LAHORE, 18 September 2007 (PlusNews) - Holding a chunk of ice wrapped in a handkerchief firmly to his right cheek, Saleem Jawad, 34, looks rather pleased with himself. From time to time he turns away to spit out a stream of red blood, before sipping from a glass of cold water beside him.

Saleem, a car mechanic, has just had a molar removed in Lahore, capital of Pakistan’s eastern Punjab Province. The roadside dentist, Siraj Saeed, who performed the task, has the extracted tooth in a steel bowl next to an array of instruments spread out on a small, stained mat where he receives and treats his patients.

"The problem has gone now. I will be able to sleep properly and eat again in a few hours," Jawad told IRIN/PlusNews.

But while the roadside tooth removal - carried out without anesthetic and with only the most primitive, unsterilised tools - was obviously painful, there could be dire consequences for those who use the services of roadside dentists.

Recent studies in Pakistan have shown that roadside barbers, dentists and doctors are responsible for the rapid spread of diseases such as hepatitis, as well as HIV/AIDS.

"When the same instruments are used on one patient after another, and only dipped in a pail of water to clean them, there is an immense danger of passing on all kinds of disease, including HIV," said Fahd Anwar, a Pakistani dentist based in the USA.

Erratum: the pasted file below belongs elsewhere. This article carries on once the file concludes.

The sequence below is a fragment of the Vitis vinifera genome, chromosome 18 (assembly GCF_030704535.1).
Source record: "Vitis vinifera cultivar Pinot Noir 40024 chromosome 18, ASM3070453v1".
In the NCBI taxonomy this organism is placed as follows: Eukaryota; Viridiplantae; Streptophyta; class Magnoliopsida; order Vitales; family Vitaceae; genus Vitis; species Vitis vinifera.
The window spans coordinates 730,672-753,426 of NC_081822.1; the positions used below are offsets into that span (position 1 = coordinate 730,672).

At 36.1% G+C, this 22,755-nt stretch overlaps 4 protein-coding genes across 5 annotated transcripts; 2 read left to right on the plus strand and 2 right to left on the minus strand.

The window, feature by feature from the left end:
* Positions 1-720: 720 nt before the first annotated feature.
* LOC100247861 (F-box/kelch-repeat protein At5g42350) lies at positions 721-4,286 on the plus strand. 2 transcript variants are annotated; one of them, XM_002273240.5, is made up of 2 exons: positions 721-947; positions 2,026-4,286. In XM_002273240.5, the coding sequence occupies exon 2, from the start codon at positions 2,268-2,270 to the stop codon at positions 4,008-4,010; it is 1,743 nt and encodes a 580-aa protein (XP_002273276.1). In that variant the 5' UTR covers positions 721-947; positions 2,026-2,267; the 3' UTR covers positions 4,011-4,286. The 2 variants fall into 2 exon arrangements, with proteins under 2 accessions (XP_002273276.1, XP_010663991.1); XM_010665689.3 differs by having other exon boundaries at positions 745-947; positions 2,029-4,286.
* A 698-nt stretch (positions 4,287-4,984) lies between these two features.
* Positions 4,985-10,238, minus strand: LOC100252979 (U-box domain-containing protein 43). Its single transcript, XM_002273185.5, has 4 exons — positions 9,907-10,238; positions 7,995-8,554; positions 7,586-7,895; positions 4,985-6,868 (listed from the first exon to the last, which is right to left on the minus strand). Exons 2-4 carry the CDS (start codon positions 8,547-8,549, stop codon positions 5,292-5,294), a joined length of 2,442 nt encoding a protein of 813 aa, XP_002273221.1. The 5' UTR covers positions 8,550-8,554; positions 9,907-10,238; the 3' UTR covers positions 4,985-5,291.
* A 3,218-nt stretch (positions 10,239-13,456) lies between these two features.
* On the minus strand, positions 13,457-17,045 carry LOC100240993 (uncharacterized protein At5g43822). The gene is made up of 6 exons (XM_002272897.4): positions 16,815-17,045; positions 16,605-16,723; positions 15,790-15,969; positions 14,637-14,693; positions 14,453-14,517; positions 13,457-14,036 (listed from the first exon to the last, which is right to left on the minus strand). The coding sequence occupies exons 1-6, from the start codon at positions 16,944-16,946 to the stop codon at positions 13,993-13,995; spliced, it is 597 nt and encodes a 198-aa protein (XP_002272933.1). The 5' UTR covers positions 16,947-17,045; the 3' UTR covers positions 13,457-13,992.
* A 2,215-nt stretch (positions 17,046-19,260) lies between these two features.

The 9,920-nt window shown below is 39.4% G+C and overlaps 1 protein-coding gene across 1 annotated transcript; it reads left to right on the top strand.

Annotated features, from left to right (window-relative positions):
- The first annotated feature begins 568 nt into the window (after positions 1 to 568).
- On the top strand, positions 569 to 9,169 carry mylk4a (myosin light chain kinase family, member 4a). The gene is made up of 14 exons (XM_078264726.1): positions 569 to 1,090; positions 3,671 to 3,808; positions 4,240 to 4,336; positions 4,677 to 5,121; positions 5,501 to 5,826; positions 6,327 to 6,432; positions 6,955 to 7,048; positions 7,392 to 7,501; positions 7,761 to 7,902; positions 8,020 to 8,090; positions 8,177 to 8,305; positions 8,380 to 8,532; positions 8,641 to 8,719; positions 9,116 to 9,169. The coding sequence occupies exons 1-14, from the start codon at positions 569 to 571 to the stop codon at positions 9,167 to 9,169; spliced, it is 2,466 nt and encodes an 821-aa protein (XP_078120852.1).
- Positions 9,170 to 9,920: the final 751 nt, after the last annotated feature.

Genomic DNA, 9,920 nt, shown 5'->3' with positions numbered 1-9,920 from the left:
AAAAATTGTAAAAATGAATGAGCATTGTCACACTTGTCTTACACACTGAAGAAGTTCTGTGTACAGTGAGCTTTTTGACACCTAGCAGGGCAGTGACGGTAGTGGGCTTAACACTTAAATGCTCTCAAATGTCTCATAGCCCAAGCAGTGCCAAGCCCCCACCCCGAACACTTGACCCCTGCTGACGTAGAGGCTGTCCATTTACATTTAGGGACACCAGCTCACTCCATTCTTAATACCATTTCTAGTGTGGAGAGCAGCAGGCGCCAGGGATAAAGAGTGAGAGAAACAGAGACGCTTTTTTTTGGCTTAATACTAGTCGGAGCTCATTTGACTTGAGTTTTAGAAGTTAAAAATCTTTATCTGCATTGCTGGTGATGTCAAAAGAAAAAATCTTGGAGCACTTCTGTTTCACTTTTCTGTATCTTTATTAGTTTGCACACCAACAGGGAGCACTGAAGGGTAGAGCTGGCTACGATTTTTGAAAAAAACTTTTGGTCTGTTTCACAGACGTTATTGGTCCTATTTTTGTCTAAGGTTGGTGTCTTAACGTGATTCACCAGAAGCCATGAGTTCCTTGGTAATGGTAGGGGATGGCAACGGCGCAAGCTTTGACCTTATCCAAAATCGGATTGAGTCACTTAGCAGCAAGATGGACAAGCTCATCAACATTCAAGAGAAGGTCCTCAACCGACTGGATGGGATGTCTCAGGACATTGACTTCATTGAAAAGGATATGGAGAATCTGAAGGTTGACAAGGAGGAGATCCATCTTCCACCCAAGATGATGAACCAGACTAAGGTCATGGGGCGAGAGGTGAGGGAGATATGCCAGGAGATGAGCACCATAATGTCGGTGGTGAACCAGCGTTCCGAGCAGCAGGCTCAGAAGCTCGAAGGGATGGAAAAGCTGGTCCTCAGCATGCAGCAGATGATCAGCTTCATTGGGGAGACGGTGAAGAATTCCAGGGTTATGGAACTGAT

Dr Anwar, who is considering moving back to Pakistan, cited an acute shortage of qualified practitioners - effectively encouraging such practices to thrive.

Shortage of qualified dentists

According to Pakistan government figures for 2006, there were 6,761 dentists in the country for a population of at least 155 million - roughly one dentist for every 23,000 patients.

This ratio had improved somewhat over the past decade, but the number of qualified practitioners remained dismally low.

This also means fees charged by trained dentists at private clinics tend to be high, while government medical facilities are often poor and involve long waiting periods.

"I know people say one can get sick by visiting roadside dentists. I have seen a programme on TV about this, and something about boiling instruments," said Jawad.

''When the same instruments are used on one patient after another, and only dipped in a pail of water to clean them, there is an immense danger of passing on all kinds of disease, including HIV.''